Siberia

On the way to town from Krasnoyarsk airport, I ask the lady from the foreign ministry about the only two buildings I plan to set foot in in this city in eastern Siberia: the hotel, and the conference centre.

‘Beautiful,’ she says.

‘Beautiful?’ I repeat. ‘Do you mean the hotel is beautiful, or the conference centre is beautiful?’

‘Everything is beautiful,’ she clarifies.

We enter the city and I am conscious of the sound of people eating breakfast cereal, loudly, outside the car window. The eating stops and starts again each time we stop and start at a traffic light. After a while I realise that this is in fact the sound of the little nails on the car tires that enable vehicles to have traction on ice.

Arriving at the hotel, the nice lady from the foreign ministry insists on helping me to take my luggage to the room. We enter. ‘Let me see how your view is,’ she says. She pulls aside a curtain and peaks out: ‘Very good.’

Later, I take a photograph that approximates to what she was looking at.

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It is thus that I arrive for the XII Krasnoyarsk Economic Forum, of which the 2015 theme is Economic Integration with Asia (Mr Putin, you remember, having fallen out with everyone in Europe).

Since the organisers have invited many more people to speak than there is time for, I am asked to reduce my remarks to a maximum 15 minutes. That equates to about one minute for every thousand kilometres of round-trip travel, but still constitutes top billing. After the Plenary Session, there is a High Level Luncheon, to which very few people turn up. One of those who does speaks loudly into his mobile phone as I am asked to say a few more words.

I am not sure that I understood anything that was going on at the conference.

Possibly, people in business were intimating that the central government does not do much governing.

Fortunately, the bigger point turned out to be that there was time before I left for the foreign ministry lady to give me a tour of key Krasnoyarsk beauty spots.

Paramount among these is a hill with a very small, windmill-shaped church from which Krasnoyarskians enjoy panoramic views of their city.

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We were at this Elysium on a Friday, which is one of the days (along with Thursday) when people like to get married, since it allows for the requisite three- or four- day weekend of drinking.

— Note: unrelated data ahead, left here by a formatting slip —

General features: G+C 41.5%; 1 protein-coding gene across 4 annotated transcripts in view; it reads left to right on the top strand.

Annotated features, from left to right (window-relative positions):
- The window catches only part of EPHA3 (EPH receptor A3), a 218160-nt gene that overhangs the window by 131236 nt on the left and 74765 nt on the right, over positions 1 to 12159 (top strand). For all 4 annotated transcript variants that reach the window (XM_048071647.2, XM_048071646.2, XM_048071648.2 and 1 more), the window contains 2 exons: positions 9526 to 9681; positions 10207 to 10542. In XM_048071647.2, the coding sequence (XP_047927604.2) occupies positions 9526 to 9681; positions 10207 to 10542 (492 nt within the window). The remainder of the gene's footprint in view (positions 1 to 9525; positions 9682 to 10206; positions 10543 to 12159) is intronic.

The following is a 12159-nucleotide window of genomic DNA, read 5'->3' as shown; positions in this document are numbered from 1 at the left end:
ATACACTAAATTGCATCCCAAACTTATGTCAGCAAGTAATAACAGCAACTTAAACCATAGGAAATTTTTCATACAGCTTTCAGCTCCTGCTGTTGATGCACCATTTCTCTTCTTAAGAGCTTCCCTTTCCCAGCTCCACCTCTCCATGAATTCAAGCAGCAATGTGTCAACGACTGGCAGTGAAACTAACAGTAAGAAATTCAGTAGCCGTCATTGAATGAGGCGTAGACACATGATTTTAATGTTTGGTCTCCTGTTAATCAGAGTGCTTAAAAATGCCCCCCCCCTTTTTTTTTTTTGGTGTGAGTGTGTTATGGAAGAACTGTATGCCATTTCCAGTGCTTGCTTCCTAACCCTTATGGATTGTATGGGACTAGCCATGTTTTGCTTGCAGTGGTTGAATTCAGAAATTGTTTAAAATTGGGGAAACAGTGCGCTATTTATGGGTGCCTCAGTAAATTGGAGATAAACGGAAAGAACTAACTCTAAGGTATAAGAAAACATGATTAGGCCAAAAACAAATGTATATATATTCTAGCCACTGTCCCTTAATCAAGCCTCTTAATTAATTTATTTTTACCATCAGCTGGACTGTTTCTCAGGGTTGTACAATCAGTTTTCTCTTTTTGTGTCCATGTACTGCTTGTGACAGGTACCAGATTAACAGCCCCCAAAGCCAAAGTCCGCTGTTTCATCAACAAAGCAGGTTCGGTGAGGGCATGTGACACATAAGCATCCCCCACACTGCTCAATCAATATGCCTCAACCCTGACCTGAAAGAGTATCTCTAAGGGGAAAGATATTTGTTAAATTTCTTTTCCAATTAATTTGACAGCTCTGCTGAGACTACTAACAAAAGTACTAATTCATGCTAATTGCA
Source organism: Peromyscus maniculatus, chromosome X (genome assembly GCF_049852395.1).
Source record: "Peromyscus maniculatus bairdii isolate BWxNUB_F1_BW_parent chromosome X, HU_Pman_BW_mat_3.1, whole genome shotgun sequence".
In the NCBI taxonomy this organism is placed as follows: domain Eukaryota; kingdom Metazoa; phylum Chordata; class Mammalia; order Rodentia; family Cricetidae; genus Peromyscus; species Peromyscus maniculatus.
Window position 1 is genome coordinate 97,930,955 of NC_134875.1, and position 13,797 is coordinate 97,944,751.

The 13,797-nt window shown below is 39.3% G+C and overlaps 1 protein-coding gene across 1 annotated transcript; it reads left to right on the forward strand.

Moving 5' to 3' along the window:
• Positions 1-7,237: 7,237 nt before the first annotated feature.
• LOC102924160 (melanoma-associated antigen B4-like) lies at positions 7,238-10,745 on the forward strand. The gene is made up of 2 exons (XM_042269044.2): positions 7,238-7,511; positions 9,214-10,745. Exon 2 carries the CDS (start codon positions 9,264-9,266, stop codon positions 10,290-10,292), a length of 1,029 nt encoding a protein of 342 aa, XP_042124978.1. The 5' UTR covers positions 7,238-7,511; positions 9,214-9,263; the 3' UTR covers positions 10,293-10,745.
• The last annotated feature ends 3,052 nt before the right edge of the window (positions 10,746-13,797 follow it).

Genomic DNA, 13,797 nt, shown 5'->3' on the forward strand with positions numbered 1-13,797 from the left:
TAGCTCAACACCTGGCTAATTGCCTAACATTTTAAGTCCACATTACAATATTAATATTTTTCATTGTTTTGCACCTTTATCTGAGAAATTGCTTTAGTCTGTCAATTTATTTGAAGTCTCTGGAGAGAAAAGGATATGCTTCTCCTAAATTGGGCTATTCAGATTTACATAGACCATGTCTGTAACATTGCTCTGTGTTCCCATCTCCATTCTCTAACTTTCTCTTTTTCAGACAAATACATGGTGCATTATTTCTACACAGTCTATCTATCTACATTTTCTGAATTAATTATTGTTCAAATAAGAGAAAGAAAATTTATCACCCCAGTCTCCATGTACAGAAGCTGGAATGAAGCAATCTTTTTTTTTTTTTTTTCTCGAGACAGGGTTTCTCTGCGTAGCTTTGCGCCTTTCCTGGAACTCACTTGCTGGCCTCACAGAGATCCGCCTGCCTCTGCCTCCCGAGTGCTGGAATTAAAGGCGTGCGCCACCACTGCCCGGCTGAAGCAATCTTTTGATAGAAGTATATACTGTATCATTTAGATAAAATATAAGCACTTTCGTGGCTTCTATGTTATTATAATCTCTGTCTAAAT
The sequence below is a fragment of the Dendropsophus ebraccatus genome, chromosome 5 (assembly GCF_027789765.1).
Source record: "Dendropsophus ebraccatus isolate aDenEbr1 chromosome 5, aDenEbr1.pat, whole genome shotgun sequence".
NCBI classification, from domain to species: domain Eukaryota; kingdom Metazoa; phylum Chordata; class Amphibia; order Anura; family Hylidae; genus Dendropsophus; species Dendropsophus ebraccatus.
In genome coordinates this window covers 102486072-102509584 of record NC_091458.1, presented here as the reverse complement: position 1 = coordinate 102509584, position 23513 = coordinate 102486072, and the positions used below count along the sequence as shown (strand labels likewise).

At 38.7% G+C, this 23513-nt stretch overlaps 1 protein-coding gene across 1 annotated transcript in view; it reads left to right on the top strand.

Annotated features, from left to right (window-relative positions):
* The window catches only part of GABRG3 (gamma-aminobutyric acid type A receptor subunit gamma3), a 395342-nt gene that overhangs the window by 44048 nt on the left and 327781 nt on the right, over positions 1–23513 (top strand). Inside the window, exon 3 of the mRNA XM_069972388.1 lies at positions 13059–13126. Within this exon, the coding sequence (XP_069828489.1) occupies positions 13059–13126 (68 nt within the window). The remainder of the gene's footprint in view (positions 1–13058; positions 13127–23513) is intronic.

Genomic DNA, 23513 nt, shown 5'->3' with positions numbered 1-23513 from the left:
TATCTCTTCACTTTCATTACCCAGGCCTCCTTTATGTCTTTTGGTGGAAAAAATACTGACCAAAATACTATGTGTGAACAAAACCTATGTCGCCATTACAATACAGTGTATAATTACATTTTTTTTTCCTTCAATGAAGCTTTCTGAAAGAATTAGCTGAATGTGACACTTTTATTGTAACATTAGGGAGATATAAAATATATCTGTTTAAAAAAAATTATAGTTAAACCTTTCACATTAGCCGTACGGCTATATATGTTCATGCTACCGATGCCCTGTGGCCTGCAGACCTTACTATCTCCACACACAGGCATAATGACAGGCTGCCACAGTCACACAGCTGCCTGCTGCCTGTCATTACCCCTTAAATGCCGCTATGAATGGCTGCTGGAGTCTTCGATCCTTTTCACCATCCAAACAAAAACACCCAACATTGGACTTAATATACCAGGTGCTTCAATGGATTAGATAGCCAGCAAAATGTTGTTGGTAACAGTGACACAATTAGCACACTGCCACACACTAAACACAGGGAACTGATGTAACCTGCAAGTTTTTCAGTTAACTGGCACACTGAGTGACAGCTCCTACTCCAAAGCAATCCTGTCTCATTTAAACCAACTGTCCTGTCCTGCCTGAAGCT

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Descending to the city, we stopped at the bridge over the Yenisei (one of the Three Great Siberian Rivers, along with the Ob and the Lena), which is so famous that it appears on the 10-rouble note. (That equates, following the latest devaluation, to the 10 pence note.)

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Not far from the bridge, the Soviet-era water pumping station is being restored for the benefit of future generations.

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At the other end of town, the second-most famous beauty spot in Krasnoyarsk is another bridge. The foreign ministry lady told me that in the summer romantic couples stroll across it in droves.

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You just have to try to imagine the droves.

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Naturally enough, there was another wedding couple there.

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Nearby is a triumphal arch erected in 2003 to celebrate the 375th anniversary of the city’s founding. (This appears to be the first anniversary to be architecturally commemorated.)

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The arch will make French people think of Paris. As a British person, my favourite landmark is the iconic Krasnoyarsk time-piece known as Little Big Ben.

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There is a train from Krasnoyarsk to Moscow. It takes three-and-a-half days.

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I travelled by plane, which takes just five hours. To Moscow.

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As I was leaving, I noted in the VIP lounge of Krasnoyarsk airport that management has been quick to amend the map on the wall to include Crimea and its administrative centre, Simferopol. I wondered whether the contractor has yet prepared a piece for the eastern Ukrainian (should I say Western Russian?) region of Donbass.

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I hope you find these images of the best sights in Krasnoyarsk useful. Before my visit, Internet searches under terms such as ‘Krasnoyarsk best sights’ failed to elicit anything.

 

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